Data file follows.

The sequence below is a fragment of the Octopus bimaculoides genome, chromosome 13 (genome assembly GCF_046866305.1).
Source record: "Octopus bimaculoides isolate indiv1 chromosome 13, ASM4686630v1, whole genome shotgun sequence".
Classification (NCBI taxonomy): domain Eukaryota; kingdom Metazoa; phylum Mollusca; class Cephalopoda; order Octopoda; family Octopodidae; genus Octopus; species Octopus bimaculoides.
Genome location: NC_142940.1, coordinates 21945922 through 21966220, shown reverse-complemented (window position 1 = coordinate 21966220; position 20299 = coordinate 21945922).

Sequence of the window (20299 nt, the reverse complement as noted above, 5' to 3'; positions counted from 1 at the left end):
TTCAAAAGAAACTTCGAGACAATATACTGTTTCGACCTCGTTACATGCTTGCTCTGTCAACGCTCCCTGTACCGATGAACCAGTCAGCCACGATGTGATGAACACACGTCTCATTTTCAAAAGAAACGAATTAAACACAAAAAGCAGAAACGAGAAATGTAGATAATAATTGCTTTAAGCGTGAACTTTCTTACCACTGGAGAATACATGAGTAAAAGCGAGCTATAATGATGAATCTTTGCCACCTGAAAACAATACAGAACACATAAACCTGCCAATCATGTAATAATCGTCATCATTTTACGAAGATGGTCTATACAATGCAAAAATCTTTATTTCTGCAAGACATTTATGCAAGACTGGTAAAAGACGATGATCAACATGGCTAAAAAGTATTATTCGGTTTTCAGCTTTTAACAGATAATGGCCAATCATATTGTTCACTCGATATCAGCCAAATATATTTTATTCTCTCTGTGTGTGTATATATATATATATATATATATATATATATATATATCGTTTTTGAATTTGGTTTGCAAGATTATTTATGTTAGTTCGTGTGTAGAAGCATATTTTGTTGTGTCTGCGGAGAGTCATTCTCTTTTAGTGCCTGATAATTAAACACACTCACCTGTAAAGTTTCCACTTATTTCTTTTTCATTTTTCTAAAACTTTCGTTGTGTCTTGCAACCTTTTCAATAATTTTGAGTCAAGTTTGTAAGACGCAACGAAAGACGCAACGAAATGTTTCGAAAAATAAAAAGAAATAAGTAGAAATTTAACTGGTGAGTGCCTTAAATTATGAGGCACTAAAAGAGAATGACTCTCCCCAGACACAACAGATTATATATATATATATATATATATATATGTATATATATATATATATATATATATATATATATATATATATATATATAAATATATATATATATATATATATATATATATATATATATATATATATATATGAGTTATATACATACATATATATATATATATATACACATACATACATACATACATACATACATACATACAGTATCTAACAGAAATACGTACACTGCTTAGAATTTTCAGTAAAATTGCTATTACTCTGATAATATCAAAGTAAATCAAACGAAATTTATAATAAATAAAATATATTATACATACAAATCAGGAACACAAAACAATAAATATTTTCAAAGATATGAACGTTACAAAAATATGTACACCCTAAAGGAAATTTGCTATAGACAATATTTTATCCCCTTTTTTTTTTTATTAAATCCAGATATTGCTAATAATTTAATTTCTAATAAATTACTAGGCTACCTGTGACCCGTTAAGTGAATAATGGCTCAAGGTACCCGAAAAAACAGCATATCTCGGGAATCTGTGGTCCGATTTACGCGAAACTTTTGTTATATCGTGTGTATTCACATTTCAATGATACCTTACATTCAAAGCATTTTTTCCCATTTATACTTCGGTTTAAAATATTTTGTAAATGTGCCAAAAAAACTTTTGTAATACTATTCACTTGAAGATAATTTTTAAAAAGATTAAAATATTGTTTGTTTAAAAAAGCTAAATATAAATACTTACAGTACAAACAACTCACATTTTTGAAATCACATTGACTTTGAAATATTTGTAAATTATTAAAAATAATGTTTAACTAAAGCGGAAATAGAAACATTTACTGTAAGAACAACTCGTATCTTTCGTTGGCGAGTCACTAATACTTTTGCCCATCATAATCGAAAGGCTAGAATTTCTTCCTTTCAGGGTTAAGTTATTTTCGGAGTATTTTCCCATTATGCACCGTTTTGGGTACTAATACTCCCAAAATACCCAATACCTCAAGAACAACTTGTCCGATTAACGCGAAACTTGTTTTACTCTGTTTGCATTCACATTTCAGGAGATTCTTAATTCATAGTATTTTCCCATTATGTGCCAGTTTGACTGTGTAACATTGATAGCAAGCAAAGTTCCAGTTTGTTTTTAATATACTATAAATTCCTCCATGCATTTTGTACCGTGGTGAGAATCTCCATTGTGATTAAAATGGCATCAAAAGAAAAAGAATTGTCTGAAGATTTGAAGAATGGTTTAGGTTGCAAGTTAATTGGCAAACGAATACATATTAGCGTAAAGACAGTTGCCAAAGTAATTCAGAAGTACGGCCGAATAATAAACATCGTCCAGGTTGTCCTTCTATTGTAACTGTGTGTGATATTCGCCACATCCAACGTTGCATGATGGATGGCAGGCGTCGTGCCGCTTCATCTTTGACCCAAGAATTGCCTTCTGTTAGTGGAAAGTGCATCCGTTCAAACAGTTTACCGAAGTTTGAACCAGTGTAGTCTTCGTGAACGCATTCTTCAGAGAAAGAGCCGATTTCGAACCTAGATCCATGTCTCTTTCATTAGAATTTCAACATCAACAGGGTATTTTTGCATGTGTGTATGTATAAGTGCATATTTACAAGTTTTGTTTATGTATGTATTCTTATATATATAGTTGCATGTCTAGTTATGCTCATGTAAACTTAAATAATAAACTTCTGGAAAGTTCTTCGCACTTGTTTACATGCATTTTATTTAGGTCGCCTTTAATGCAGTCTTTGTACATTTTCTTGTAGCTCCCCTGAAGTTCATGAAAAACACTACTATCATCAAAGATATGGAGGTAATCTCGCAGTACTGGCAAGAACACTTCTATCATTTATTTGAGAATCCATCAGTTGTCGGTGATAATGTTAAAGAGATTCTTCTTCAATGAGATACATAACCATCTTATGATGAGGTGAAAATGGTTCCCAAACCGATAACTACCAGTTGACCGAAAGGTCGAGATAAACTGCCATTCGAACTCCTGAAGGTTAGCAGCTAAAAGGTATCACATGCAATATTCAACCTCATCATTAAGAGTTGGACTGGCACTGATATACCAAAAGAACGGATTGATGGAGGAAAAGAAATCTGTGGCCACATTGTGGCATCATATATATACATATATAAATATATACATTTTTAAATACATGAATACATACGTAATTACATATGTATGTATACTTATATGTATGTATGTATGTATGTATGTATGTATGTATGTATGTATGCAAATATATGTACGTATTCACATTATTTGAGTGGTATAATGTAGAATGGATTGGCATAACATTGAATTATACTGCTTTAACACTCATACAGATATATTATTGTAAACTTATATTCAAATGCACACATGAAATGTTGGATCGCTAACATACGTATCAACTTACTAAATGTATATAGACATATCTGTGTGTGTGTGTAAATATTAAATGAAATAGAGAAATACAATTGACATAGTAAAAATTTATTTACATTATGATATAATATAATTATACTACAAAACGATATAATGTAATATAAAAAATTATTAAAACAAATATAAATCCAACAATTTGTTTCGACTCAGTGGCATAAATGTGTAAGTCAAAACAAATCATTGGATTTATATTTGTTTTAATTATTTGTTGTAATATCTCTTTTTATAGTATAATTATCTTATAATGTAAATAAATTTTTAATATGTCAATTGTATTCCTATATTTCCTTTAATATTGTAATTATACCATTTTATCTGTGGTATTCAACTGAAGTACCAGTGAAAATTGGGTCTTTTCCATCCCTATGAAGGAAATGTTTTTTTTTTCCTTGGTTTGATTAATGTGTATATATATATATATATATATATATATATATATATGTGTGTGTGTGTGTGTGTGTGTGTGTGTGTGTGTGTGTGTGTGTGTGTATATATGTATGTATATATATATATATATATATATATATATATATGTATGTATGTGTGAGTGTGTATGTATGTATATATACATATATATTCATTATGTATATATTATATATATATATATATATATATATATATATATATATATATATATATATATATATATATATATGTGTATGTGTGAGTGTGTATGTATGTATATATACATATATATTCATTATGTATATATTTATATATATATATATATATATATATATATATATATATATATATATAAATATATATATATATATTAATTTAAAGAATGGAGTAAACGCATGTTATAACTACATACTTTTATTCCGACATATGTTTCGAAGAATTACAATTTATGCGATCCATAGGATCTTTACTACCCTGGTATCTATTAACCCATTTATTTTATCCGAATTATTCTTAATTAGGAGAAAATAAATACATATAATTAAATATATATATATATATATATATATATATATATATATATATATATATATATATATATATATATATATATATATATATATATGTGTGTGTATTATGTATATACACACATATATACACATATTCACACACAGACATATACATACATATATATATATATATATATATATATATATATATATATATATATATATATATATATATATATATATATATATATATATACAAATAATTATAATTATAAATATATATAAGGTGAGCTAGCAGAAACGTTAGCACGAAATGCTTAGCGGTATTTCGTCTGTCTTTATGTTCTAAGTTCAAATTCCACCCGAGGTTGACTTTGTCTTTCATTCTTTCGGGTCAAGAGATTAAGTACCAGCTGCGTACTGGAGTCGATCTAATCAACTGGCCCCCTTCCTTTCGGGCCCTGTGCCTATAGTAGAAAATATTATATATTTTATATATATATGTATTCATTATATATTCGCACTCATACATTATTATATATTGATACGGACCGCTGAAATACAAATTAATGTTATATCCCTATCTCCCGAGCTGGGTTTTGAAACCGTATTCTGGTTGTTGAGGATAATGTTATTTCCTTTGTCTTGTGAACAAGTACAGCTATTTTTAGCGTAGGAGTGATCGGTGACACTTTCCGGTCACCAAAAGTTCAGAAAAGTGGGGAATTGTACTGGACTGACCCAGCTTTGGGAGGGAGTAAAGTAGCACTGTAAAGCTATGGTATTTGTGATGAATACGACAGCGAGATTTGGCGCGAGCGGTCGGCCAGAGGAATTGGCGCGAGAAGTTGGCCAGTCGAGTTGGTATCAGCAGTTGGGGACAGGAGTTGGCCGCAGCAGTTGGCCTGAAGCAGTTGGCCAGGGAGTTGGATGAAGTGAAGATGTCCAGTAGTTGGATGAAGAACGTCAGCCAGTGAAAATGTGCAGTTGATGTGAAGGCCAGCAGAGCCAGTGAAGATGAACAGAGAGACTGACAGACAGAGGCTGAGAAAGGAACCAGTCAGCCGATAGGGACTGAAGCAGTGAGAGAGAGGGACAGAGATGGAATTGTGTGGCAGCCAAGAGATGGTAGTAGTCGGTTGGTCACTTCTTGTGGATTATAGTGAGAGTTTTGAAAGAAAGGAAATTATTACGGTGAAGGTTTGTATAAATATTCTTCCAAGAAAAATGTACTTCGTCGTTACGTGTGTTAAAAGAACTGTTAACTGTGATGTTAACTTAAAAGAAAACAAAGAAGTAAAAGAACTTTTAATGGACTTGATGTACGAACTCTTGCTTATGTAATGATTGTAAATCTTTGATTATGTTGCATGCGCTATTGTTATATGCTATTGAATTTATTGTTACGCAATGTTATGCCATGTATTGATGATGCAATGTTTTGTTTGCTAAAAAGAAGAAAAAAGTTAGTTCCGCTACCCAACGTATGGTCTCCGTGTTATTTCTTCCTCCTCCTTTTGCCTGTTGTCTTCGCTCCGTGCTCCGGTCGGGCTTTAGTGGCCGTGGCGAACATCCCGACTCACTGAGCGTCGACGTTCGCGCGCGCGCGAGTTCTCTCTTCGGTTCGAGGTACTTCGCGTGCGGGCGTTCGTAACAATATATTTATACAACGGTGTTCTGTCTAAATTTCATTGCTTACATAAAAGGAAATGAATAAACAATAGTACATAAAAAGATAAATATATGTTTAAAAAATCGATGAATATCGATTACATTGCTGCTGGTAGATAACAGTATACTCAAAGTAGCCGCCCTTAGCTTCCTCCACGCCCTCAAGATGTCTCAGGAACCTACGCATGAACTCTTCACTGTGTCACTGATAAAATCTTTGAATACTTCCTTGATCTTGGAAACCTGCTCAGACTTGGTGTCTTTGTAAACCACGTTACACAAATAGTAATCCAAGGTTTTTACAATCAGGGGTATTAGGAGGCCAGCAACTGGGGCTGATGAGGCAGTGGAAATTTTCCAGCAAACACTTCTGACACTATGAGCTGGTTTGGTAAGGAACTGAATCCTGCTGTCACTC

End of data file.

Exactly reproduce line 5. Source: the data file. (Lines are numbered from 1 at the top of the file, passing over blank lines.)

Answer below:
Sequence of the window (20299 nt, the reverse complement as noted above, 5' to 3'; positions counted from 1 at the left end):